Midwives accused of threat to babies

New Zealand's top public health official has accused midwives of endangering the health of babies by distributing anti-immunisation messages to expectant mothers.

Dr Colin Tukuitonga, the director of public health, says some midwives could be held legally responsible for babies or children who become sick when they could have been immunised against disease.

The College of Midwives strongly denies the accusation, but Dr Tukuitonga is furious at what he calls anecdotal evidence that midwives are handing out anti-immunisation literature.

He said he was seeking a legal opinion, as he believed midwives who did not promote immunisation were in breach of their contracts as lead maternity caregivers.

Dr Tukuitonga said general practitioners and hospital paediatricians had told him that some midwives were opposed to immunisation and had disseminated leaflets warning of the risks.

"If a child is damaged by a disease that could be prevented by vaccination, the provider could be liable for damages."

Providers who claimed subsidies from the state had a contract to promote good practice, he said.

And those who did not agree with guidelines and good practice should not claim subsidies.

"If they do, they are in breach of their contract."

Dr Tukuitonga said the anti-immunisation pamphlets being distributed were biased and misleading.

He wanted midwives to be more discreet about their personal views.

"Young parents with babies are easily confused."

Dr Tukuitonga said there were still epidemics of diseases such as measles and whooping cough that should be controlled by immunisation.

New Zealand had very poor immunisation coverage despite its being one of the few cost-effective interventions known.

Immunisation Advisory Centre director Dr Nikki Turner believed that the misinformation was being spread by midwives throughout the country.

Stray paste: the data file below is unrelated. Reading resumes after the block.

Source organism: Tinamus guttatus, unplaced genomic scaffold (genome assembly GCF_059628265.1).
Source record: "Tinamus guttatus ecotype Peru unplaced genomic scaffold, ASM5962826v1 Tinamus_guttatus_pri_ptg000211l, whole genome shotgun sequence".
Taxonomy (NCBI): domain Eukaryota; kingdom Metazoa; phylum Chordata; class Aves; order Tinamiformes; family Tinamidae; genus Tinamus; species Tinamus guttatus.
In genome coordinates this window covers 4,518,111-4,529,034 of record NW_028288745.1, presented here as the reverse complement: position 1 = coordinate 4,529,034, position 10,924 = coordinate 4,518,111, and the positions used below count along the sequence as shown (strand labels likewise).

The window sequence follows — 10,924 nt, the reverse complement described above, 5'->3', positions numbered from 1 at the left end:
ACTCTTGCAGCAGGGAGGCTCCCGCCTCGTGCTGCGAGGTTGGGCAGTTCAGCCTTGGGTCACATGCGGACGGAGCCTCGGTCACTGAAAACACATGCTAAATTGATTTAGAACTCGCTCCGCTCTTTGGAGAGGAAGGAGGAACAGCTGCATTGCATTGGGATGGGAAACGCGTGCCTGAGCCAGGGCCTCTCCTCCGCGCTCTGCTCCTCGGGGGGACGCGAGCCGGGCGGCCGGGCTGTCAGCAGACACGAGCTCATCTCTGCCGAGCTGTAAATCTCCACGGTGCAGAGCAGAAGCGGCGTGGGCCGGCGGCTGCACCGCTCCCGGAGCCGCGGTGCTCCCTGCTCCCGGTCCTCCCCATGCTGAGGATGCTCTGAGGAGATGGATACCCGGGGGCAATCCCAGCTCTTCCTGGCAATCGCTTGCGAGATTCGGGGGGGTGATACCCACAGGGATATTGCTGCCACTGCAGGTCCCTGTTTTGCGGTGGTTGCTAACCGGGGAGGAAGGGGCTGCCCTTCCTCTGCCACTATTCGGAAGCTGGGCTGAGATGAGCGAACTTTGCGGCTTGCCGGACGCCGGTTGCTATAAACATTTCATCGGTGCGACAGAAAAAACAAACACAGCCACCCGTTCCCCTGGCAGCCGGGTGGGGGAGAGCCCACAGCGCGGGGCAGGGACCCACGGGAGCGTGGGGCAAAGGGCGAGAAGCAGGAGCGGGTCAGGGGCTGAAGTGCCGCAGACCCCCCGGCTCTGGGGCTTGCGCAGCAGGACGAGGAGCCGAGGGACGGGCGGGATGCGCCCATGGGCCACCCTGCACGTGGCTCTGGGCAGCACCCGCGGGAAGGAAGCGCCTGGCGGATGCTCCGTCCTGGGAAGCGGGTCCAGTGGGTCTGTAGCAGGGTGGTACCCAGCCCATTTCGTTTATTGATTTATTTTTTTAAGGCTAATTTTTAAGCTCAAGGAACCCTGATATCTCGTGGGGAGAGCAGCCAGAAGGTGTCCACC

"At first we thought it was just a few isolated cases ... but we then realised through our networks it was quite widespread."

Dr Turner, a University of Auckland primary health care researcher, said she had heard of anti-immunisation leaflets being offered alongside ministry material.

The ministry pamphlets and booklets explained immunisation, the diseases, vaccines and the side- effects.

Dr Turner said the antenatal period, when midwives were most involved, was crucial for parents making up their mind whether to immunise.

"Our research shows 88 per cent make up their mind then, so the information provided by midwives is crucial."

Dr Turner said parents were easily scared so it was very important they received clear and accurate information.

But the information contained in pamphlets published by the Immunisation Awareness Society was incorrect.

"It is a whole pile of scaremongering. Large parts of it are wildly inaccurate."

Dr Turner said midwives justified their actions on the basis of balance and informed consent.

"But when the data is wrong, it is not informed consent."

Dr Turner said the Immunisation Advisory Centre was working to assess the level of immunisation, but believed that well under 90 per cent of babies were being immunised at six weeks.

College of Midwives president Sandy Grey said 94 per cent of babies were being immunised at six weeks, which proved midwives were doing a good job.

Mrs Grey said it was "absolutely incorrect" to say midwives were deliberately spreading anti-immunisation messages.

"It is not our job to influence people with our opinions ... Our care centres around educating, promoting and supporting immunisation."

The founder of the Immunisation Awareness Society, Hilary Butler, said she did not know midwives were using the pamphlets, but would be happy if they did.

"We are just attempting to provide a bit of balance ... Colin Tukuitonga is stifling debate."

She said the society's pamphlet had been revised after the ministry complained to the Advertising Standards Authority, which later approved a slightly amended version.